To be a kid today means to grow up in a culture constantly underestimating your creativity, resilience, gumption, and especially: your curiosity.
The hallmark of this era is the assumption that all kids are dullards who would otherwise do and notice NOTHING, if adults weren’t there busily pointing things out every step of the way.
Teach, teach, teach.
Hence the term, “Teachable Moment.” As if kids don’t learn anything unless we are right there, making sure they squeeze every last educational drop from any everyday activity. If a kid falls in the forest, did they really learn anything?
Not if we didn’t ask them to reflect upon the experience, and maybe write a paragraph or two.
So: in my email the other day (I get a lot of strange, desperate, emails from publicists) some educational company sent a list of instructions on how to get kids interested in the outdoors. Naturally, this requires all sorts of activities that we adults must prepare for them. Example?
How to Make your kid LOOK UP:
Here’s one about HOW TO GET KIDS TO LOOK AT THE CLOUDS. Voila an exact quote, including the grammar mistakes:
“Equipment required: Green space
“Have them lay down with them [sic] and look up at the sky and encourage them to say what they can see “hidden” [in the] clouds, pointing out any shapes and images that their mind may create. Also ask them to mention any changes to the clouds as they move along.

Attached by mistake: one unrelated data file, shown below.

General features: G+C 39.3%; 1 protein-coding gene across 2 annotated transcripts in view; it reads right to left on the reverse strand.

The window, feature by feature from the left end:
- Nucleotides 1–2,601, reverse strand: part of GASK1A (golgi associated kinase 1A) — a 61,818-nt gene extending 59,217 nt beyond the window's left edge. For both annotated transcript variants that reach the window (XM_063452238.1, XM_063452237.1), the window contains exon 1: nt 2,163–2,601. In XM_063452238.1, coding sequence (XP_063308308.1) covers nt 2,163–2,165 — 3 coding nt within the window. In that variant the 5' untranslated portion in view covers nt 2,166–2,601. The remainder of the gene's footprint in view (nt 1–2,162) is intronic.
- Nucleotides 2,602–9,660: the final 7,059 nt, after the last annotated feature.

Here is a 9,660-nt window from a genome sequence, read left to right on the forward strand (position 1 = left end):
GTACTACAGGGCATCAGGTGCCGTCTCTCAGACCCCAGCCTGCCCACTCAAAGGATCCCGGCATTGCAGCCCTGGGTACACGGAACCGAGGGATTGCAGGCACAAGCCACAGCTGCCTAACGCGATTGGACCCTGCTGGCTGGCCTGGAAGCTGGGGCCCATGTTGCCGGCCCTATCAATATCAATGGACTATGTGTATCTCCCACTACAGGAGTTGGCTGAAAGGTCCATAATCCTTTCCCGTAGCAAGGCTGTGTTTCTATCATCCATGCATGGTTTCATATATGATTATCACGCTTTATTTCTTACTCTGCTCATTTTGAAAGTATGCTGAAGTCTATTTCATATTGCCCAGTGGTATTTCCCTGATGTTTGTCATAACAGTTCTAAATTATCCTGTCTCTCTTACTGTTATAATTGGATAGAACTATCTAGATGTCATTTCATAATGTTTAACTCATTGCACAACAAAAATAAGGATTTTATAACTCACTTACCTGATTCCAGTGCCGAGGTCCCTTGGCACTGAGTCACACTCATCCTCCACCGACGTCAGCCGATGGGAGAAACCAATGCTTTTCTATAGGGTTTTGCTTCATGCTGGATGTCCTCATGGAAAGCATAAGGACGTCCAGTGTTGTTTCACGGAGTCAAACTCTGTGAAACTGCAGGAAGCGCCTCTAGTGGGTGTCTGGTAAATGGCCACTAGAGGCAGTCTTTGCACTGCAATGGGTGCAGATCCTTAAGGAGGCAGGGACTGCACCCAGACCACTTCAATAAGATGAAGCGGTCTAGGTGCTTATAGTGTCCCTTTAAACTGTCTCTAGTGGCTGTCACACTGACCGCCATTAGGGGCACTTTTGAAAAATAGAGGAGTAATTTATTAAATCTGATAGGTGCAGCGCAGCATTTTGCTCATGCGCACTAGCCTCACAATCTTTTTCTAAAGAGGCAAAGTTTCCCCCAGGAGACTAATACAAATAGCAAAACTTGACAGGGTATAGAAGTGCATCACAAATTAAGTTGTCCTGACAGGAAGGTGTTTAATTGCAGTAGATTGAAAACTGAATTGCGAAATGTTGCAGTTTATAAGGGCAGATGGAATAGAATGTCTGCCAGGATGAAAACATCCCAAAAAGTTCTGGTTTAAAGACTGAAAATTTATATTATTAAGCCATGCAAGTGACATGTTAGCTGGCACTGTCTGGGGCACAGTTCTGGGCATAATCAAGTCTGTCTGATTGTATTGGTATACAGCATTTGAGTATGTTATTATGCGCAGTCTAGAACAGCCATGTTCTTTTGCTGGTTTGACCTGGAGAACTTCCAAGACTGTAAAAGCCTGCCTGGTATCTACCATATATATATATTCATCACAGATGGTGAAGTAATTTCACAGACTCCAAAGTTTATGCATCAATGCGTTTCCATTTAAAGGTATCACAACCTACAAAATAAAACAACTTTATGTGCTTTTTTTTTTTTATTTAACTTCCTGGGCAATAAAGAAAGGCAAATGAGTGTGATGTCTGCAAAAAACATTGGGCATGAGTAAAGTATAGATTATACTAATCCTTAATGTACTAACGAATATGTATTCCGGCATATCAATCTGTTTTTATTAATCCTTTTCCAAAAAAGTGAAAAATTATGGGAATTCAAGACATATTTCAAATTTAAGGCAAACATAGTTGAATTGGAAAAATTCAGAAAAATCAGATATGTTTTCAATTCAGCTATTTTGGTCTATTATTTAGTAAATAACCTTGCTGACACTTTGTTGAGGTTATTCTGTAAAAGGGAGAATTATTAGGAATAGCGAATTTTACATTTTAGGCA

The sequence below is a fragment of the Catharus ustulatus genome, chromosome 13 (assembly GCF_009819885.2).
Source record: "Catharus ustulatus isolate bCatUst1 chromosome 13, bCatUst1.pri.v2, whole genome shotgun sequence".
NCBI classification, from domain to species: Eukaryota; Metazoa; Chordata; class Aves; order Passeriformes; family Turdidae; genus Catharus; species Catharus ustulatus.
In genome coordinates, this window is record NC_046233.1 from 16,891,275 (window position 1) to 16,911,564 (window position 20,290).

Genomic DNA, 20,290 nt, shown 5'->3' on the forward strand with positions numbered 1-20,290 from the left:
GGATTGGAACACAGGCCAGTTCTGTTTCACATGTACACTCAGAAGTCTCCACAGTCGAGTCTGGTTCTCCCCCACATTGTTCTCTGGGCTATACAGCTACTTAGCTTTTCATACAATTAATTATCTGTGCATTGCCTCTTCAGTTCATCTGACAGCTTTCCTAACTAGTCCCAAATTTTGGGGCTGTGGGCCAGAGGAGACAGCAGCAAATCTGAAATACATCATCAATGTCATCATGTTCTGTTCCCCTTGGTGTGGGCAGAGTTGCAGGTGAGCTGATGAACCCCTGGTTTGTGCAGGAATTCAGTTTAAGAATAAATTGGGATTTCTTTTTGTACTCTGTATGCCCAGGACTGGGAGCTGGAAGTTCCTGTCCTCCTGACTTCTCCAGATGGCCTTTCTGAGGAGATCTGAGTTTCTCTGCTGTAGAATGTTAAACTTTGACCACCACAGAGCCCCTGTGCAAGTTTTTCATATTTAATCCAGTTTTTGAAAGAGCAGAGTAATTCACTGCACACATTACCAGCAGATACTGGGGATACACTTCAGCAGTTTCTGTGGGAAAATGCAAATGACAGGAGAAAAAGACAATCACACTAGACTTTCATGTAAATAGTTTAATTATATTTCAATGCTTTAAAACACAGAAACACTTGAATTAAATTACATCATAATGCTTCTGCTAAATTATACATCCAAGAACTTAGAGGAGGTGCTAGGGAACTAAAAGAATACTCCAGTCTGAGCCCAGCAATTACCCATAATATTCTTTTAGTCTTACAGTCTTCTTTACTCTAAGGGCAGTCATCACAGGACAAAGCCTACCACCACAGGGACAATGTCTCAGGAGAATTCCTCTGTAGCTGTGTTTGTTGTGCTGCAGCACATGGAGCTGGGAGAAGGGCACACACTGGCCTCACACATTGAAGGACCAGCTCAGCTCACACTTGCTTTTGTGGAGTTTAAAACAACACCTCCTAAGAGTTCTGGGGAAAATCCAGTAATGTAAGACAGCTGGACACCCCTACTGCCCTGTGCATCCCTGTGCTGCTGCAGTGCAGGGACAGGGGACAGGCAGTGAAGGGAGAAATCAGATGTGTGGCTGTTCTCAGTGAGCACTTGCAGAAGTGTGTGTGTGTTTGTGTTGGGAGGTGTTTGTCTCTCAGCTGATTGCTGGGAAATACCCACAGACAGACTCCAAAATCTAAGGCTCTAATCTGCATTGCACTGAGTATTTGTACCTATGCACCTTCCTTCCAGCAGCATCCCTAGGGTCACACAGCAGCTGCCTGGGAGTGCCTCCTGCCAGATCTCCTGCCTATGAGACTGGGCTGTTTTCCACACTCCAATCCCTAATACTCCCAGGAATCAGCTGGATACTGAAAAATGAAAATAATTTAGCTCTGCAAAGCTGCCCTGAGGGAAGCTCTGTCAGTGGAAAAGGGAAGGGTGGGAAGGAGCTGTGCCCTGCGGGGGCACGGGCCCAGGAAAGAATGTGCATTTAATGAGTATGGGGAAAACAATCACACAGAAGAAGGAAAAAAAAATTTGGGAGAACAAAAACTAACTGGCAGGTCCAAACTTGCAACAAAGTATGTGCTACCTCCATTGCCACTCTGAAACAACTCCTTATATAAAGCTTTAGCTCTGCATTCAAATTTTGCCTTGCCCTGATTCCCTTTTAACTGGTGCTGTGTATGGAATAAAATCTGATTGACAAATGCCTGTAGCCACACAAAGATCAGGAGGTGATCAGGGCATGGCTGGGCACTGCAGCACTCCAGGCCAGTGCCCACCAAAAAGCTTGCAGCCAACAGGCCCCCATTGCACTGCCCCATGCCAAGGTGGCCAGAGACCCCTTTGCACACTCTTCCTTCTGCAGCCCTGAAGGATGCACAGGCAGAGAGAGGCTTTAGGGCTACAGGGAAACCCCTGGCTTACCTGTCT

Remember: Kids have zero interests on their own.
I’m trying to put my finger on why this seems so insulting, infantilizing, and — I wish there was a word — inert-ing. As in assuming a child is inert and must be jolted into any kind of action.
“This is a free activity that can be great for harvesting creativity and even developing their story-telling skills. All you need is green space to enjoy this activity.”
All you REALLY need to enjoy this activity is to hunt down the person who thinks it is MORE fun to look at clouds when an adult is asking you to pay attention and chronicle “any changes to the clouds as they move along.”
Turning childhood into one, long, adult-led educational exercise — that’s what we are expected to do, as parents. Meanwhile, kids are expected not to look at clouds or use their imaginations or, really, do anything on their own volition until we tell them they must. Come on, honey! Look up! It’s time to harvest your creativity!